Wednesday, January 03, 2007

Did Joseph get along with his brothers?

We all focus so much on Yoseph reuniting with his family that we barely give a thought to the aftermath. What was the family dynamic AFTEr the reunification, during the last 17 years of Yaakov's life in Egypt? Did the brothers get along? What did Yaakov know of the whole episode?

One comment of the Netziv last week grabbed my attention. When Yoseph reveals his true identity to his brothers he says:

"And now, be not upset or distressed that you sold me…"

Why should the brothers be upset? The Netziv comments:

"He (Yoseph) thought that possibly… some of them, even at this point, felt that they had been correct (to sell him) but that their plan had gone wrong by selling him to Egypt, a place where one could rise to great power, rather than selling him to a more lowly destination…"

This blew my mind. The Netziv is suggesting that even after this entire saga, Yoseph at least, suspects that many of the brothers might still wish that they had disposed of him. In other words, the family scars have not healed. They are still deep and painful. Had the brothers put the family tension behind them? Could Joseph put it all behind him?

Did Yaakov ever find out what the brothers did to Yoseph?

1. See 50:15-22

And when Joseph's brethren saw that their father was dead, they said: 'It may be that Joseph will hate us, and will fully requite us all the evil which we did unto him.' And they sent a message unto Joseph, saying: 'Thy father did command before he died, saying: So shall ye say unto Joseph: Forgive, I pray thee now, the transgression of thy brethren, and their sin, for that they did unto thee evil. And now, we pray thee, forgive the transgression of the servants of the God of thy father.' And Joseph wept when they spoke unto him.

Clearly after their father's death, the brothers are concerned about some form of retribution. Was Yoseph distant or friendly in the intervening years? Just imagine the family dynamics in that for all these years they suspected that he was hostile towards them?!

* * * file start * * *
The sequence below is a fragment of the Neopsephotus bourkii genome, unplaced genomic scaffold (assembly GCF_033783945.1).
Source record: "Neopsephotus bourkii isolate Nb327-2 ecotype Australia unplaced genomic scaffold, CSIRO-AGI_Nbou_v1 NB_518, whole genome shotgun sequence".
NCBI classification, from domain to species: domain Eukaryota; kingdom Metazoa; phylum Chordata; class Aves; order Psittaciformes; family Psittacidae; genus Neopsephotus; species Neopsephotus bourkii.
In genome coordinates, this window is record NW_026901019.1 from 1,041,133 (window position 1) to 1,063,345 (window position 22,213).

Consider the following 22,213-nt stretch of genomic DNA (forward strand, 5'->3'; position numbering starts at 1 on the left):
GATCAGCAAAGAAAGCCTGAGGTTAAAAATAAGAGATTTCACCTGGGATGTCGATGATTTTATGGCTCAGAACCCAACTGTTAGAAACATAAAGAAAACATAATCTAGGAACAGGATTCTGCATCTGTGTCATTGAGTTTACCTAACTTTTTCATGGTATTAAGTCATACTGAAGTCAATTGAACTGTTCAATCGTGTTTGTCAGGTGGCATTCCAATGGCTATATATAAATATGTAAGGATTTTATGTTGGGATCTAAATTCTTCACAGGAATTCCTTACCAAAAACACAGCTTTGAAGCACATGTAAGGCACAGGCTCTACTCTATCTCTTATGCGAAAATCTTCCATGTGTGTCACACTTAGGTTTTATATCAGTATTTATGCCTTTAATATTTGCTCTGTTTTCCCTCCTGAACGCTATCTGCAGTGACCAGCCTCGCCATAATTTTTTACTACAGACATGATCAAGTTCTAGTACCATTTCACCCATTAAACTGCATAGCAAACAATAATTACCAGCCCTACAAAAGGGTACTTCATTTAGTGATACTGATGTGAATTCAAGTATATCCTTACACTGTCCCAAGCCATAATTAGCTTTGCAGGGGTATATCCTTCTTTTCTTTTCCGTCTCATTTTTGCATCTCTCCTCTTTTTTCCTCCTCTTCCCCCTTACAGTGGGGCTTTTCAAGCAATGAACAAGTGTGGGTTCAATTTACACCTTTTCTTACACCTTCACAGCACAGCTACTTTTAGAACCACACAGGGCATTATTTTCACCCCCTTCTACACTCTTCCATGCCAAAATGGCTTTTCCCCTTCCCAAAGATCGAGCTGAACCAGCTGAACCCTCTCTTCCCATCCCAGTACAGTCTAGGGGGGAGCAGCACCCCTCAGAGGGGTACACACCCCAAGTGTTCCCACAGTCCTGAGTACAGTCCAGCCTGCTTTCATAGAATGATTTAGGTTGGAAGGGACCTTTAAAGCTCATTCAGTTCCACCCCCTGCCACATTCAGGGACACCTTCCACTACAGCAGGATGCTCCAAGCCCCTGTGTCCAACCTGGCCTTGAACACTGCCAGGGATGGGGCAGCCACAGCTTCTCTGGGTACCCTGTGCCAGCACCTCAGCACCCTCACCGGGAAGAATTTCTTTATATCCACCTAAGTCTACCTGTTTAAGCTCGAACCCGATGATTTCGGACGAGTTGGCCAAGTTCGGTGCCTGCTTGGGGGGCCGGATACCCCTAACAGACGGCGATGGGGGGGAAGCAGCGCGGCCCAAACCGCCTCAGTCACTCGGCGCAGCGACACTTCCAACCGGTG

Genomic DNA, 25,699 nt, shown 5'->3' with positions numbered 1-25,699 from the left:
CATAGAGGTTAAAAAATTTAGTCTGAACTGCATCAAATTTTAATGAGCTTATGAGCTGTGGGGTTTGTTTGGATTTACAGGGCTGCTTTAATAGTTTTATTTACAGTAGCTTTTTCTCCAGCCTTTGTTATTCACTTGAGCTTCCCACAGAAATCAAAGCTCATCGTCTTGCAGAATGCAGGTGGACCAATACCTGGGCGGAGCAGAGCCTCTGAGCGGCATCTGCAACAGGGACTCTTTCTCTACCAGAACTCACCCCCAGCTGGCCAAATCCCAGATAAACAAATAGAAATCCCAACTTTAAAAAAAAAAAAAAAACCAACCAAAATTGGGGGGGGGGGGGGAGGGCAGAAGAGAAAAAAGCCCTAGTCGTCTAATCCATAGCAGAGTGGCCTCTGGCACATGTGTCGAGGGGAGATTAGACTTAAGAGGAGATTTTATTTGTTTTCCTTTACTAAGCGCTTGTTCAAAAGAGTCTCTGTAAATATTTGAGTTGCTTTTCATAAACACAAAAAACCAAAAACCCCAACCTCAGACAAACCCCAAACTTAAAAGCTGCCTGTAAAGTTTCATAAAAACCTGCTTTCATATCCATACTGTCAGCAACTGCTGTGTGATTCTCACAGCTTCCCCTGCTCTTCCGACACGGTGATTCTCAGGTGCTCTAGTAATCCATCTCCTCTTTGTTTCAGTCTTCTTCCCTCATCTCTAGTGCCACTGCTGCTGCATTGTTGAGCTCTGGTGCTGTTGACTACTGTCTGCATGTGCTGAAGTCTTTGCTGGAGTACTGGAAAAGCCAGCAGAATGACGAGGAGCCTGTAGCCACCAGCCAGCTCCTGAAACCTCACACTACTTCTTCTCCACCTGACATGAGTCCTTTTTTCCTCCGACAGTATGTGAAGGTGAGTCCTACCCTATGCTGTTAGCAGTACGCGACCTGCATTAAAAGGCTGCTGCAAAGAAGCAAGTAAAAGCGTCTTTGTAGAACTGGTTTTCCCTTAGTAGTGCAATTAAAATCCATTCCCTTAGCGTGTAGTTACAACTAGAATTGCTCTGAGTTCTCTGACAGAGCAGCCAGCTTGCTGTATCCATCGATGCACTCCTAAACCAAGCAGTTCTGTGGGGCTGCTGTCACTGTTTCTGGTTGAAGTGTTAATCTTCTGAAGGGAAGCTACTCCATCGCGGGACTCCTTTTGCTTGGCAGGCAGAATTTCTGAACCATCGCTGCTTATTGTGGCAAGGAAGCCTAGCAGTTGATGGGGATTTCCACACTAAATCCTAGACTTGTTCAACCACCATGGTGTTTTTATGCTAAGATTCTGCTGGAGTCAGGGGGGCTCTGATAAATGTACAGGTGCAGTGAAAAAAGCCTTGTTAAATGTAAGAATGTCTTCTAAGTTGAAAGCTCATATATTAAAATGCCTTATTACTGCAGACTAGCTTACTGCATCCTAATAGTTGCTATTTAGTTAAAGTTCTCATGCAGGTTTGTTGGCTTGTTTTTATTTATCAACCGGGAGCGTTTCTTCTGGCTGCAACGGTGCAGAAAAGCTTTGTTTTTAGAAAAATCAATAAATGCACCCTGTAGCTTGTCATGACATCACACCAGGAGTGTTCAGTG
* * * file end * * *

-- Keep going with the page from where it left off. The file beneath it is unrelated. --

Another related question in this episode is whether the message from Yaakov was fabricated. If it were real, Yaakov would have had to know the truth. Even if it were a lie, it would be meaningless unless Yaakov knew what the borthers had done to Yoseph. – see Nehama Leibowitz's chapter (on Vayechi): "Truth gives way to Peace."

2. See 49:9 מטרף בני עלית What does it mean? Does it refer to Joseph?
בראשית רבה פרשה צח מטרף בני עלית, מטרפו של יוסף עלית ונתעלית
Rashi there makes a minor connection. The ibn Ezra rejects a context of the Joseph sale.

3. The Ramban is of the opinion that Yaakov never knew about what the brothers did to Yoseph. See his commentary to 45:27. The brothers and Yoseph all knew that it was better to keep the details hidden from Yaakov.

Any other relevant sources? (add them in the "comments" section.)


Anonymous said...

RAL has a well-known sicha on this; on the pasuk that you quoted he quotes the midrash of Yosef begging like an anxious dog on four feet for acceptance as a brother - which never occurs.

The years of bonding, and the shared experiences - good and bad - among the "achim" are lost forever to Yosef, and his one true request, to be accepted, is never fulfilled.

It is a powerful sicha - I'm not sure if it's ever been written up, but worthwhile to check on the VBM.

Brenda said...

Good for people to know.

Anonymous said...

I once heard--but cannot source--the idea that in Birkat haMazon we ask that haShem provide our needs and that we NOT be dependent on the benificence of our fellow man/ basar v'dam. After the petira of Yaakov, Yosef's brothers approach him, somewhat fearfully, and Yosef responds: to his brothers says: Don't worry, I will support you--almost as if to say, while you plotted against me, haShem took care of me, but now I--not HE--will take care of you. That is to say, Yosef and his brothers did not fully reconcile and their existence owed much to his willing-ness to tolerate them.